3. Prepare a shallow plate and place the fish with the skin facing upwards. Pour brining liquid into the plate that’s enough to submerge the flesh, but will keep the skin dry. Brine the fish for 30 minutes, then transfer it into a clean dry plate and refrigerate for later use.
  4. Beat the eggwhites until it becomes foamy and then refrigerate for later use.
  5. Place the rice crackers on a dinner plate and set aside.
  6. Chop the mushroom in a criss-cross pattern and cut it around the bottom half of the stem also in half lengthwise until you’ll make 20 tiny cubed pieces. Place the frying pan over the stove and set the temperature to medium-high and start heating the oil and butter. Toss in the mushrooms and saute for 1-2 minutes until the outside of it becomes soft, then transfer it into a clean plate and let cool.
  7. Remove any dried out outer layers of the spring onions and chop it into tiny pieces, then set aside for later use.
  8. This time mix all the ingredients for the aji vinegar in a small bowl and stir thoroughly. You should have more than enough of it to cook all your food.
  9. Do the same with the ingredients for the kamkoku sambal sauce and set it aside for later use.
  10. Making the truffle poke sauce requires you to mix the kamkoku sambal and aji vinegar in the blender, and then gradually adding the truffle oil until the whole mix thickens into a sauce. After this happens, transfer the sauce into a small bowl and stir thoroughly while tossing in the coriander and lime juice, then set aside for later use.
  11. Combine the oil, soy sauce and vinegar in a spray bottle in order to make the balsamic spray. Set it aside for later use.
  12. Impale the fish with 4 skewers across its width to keep stable while grilling. Put it at the lowest grill grates of the robata grill with its skin facing the charcoal briquettes for 3 – 5 minutes, so it will get direct heat from the binchotan charcoal. Grill for 15 – 20 minutes more and poke the fish meat with a toothpick every 5 minutes or so to release the fat.
  13. Get a brush and use it to coat the skin of the fish with the egg whites that you previously whisked, then dip the fish skin into the rice crackers until you’ve coated them completely.
  14. Put the fish back into the robata grill, but this time place it on the second level grill grates to reduce the heat it is being exposed to and make the skin side face downwards to the heat source. Spray the fish skin with light balsamic spray and then spray the binchotan charcoal also in order to infuse the charcoal smoke with the vinegar mix to add flavor to the fish. Cover the fish-skin with a metal bowl and keep grilling it until the rice crackers that has coated it becomes crispy. Turn the opposite side until the fish is cooked at medium-rare.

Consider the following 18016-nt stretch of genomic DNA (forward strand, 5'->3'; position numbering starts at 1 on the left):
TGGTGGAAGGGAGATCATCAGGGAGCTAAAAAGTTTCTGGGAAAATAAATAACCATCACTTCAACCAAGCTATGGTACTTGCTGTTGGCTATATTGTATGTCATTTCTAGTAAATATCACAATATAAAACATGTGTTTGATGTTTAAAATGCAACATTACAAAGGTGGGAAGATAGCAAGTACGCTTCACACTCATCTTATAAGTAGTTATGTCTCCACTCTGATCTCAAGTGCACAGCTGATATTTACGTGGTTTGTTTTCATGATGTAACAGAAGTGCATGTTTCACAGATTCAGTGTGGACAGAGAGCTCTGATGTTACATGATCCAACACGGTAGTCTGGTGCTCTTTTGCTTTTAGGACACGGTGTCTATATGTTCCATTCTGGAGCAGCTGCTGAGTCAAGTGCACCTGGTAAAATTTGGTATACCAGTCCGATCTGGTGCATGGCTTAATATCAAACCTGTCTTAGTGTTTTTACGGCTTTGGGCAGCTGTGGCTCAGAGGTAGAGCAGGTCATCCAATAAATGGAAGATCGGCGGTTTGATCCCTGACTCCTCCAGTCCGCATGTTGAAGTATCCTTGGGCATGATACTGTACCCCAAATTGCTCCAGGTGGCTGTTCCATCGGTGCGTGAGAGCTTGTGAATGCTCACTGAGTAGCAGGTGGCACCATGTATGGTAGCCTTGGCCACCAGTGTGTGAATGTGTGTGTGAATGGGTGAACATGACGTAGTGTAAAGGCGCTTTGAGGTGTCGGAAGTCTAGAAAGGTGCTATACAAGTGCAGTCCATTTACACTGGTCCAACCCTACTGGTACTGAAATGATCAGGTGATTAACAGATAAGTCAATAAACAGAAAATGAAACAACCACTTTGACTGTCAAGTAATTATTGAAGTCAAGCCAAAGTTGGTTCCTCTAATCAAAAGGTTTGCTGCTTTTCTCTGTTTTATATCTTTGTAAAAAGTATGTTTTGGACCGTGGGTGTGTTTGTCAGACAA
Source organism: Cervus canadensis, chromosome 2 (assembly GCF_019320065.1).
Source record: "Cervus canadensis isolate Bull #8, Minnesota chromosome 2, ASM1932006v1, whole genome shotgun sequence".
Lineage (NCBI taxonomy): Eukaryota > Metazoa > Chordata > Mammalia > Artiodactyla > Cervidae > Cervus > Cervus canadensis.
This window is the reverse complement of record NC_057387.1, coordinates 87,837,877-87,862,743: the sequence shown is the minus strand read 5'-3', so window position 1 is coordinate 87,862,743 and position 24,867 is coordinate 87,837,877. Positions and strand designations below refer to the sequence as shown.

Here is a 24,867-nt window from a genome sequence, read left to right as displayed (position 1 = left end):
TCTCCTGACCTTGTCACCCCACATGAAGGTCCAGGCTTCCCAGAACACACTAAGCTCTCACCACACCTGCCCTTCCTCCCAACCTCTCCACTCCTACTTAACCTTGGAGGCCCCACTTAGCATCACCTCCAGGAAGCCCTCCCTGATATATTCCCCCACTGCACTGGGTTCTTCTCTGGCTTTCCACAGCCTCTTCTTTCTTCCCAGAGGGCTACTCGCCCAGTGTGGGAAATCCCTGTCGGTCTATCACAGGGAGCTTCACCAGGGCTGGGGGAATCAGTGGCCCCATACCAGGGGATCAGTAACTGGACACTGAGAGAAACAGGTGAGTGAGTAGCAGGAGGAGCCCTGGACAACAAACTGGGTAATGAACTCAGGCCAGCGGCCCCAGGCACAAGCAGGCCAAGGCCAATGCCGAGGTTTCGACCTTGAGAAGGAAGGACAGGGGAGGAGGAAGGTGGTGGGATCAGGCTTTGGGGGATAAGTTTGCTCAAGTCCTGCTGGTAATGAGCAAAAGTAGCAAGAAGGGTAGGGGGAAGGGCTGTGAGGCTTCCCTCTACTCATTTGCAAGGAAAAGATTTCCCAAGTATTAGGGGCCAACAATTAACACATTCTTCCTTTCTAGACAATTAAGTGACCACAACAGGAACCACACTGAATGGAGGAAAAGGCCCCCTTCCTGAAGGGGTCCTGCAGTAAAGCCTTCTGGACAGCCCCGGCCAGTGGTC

15. Grill the mushrooms as well and spray them with the balsamic spray (lightly), then cover with a metal bowl or an upsidedown frying pan and grill it until it softens.
  16. This time use the brush again in order to coat the spring onions with olive oil. Spray again with the balsamic spray and cook it until it becomes tender. Place the vegetables on the third level grill grates as it does not need too much heat when it is grilled and it is often grilled with low, but consistent temperature.
  17. Now the alfonsino robatayaki is ready to serve! Slice the fish into 4 strips lengthwise and place it on a serving plate. Chop the spring onions diagonally to add aesthetics to the food and arrange it on top of each slice. Arrange the mushrooms as well on both sides of the fish slice and drizzle them with the truffle poke sauce as well as grate the lime zest and sprinkle all over them.

Chef’s notes

  • Yamasa brand soy sauce enhances the taste of the sauce. Choose this soy sauce if it’s available in your area.
  • You can get the aji amarillo paste from Latin American grocers on the web as it is a native in Peru.
  • Even though sambal oelek is an Indoesian chilli, shrimp and fish paste you can buy a bottle of it at Amazon.
  • Truffle oil is easy to find whether online or in your local grocery.

Recipe #2. Calamari Yaki Grilled Calamari (Robatayaki Style)


  • 1/4 cup extra-virgin olive oil
  • 1 1/2 tablespoons fresh lemon juice (1 small lemon)
  • 1/2 teaspoon coarse salt
  • 1 clove garlic, thinly sliced
  • 2 sprigs fresh oregano, or 1/2 teaspoon dried
  • 1 pound fresh squid, cleaned, rinsed, and well dried
  • Freshly ground black pepper

Cooking Directions

  1. Put the whole oregano sprigs, garlic, salt, lemon juice and olive oil in a serving bowl and mix them thoroughly.
  2. Grill the squid on the robata grill placing it on the lowest grill grates to get the maximum amount of heat from the binchotan charcoal, then make sure to char each side by letting it sit on the coals for about 60 seconds per side. Once done, remove from the grill and chop the squid in to a quarter of an inch rings (including the tendrils). Toss the chopped squid into the lemon sauce and drizzle freshly ground pepper over it, then serve right away.

Recipe #3. Halibut Aji Yaki


  • Four 6-ounce pieces of halibut
  • 1 teaspoon sesame seeds
  • 2 teaspoons peanut oil
  • 1 pinch red chili flakes
  • 2 1/2 teaspoons dashi powder (see note)
  • 1/2 cup mirin
  • 3 tablespoons naturally fermented soy sauce
  • 1 tablespoon sugar

Cooking Directions

  1. Marinade the fish with the 2 teaspoons of peanut oil and sprinkle it with sesame seeds.
  2. Pour dashi powder into a mixing bowl with 1/2 cup of warm water, then combine the rest of the ingredients with the dashi liquid and stir thoroughly (sugar, red chili flakes, soy sauce and mirin). Set aside for later use.
  3. Heat up the saucepan over the robata grill and fry the fish for about 3-4 minutes browning each side evenly.
  4. Once it’s done, then transfer the fish onto a clean plate and let sit to cool.
  5. Pour the liquid dashi mix into the saucepan and bring to boil (make sure that you only use 3 – 4 quarts of the liquid dashi mix). Place the saucepan on the next level grill grates of the robata grill to reduce heat and let the liquid mix simmer, then add the fish back to the saucepan.
  6. Put a lid on the saucepan and let it simmer for another 4 minutes or so, then flip the halibut and cook for some 4 minutes or more.
  7. Transfer the halibut onto a clean plate along with the sauce and allow the heat to dissipate for about 5 minutes while it cooks the sauce and it becomes thick and glazy.
  8. Stir-fry the vegetables and add them on top of the glazed halibut and serve it immediately.